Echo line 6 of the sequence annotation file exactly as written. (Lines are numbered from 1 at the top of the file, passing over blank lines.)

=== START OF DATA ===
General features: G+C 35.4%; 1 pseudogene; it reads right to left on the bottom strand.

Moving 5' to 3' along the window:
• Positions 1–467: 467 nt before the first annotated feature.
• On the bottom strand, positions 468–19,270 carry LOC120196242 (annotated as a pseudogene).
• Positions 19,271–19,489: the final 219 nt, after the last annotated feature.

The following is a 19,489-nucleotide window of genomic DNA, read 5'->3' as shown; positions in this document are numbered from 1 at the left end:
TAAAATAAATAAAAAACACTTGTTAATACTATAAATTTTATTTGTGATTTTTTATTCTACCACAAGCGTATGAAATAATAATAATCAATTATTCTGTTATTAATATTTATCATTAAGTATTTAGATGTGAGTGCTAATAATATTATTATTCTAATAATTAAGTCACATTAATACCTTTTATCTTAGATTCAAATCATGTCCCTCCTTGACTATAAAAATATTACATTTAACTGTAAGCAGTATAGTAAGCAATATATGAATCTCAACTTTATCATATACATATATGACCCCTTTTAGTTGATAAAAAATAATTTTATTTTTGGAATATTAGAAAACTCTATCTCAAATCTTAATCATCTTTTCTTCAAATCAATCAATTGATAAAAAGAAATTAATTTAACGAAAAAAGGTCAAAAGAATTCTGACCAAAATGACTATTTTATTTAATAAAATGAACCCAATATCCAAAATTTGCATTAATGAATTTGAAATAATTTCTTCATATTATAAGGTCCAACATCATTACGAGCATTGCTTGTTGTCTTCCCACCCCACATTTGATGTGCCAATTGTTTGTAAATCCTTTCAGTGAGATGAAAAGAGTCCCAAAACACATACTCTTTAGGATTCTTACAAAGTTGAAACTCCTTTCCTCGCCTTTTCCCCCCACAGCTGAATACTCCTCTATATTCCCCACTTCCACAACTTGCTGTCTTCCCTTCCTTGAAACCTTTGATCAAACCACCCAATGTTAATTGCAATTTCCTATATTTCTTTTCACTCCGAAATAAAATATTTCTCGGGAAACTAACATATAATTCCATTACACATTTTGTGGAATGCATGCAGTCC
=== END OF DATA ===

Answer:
The following is a 19,489-nucleotide window of genomic DNA, read 5'->3' as shown; positions in this document are numbered from 1 at the left end: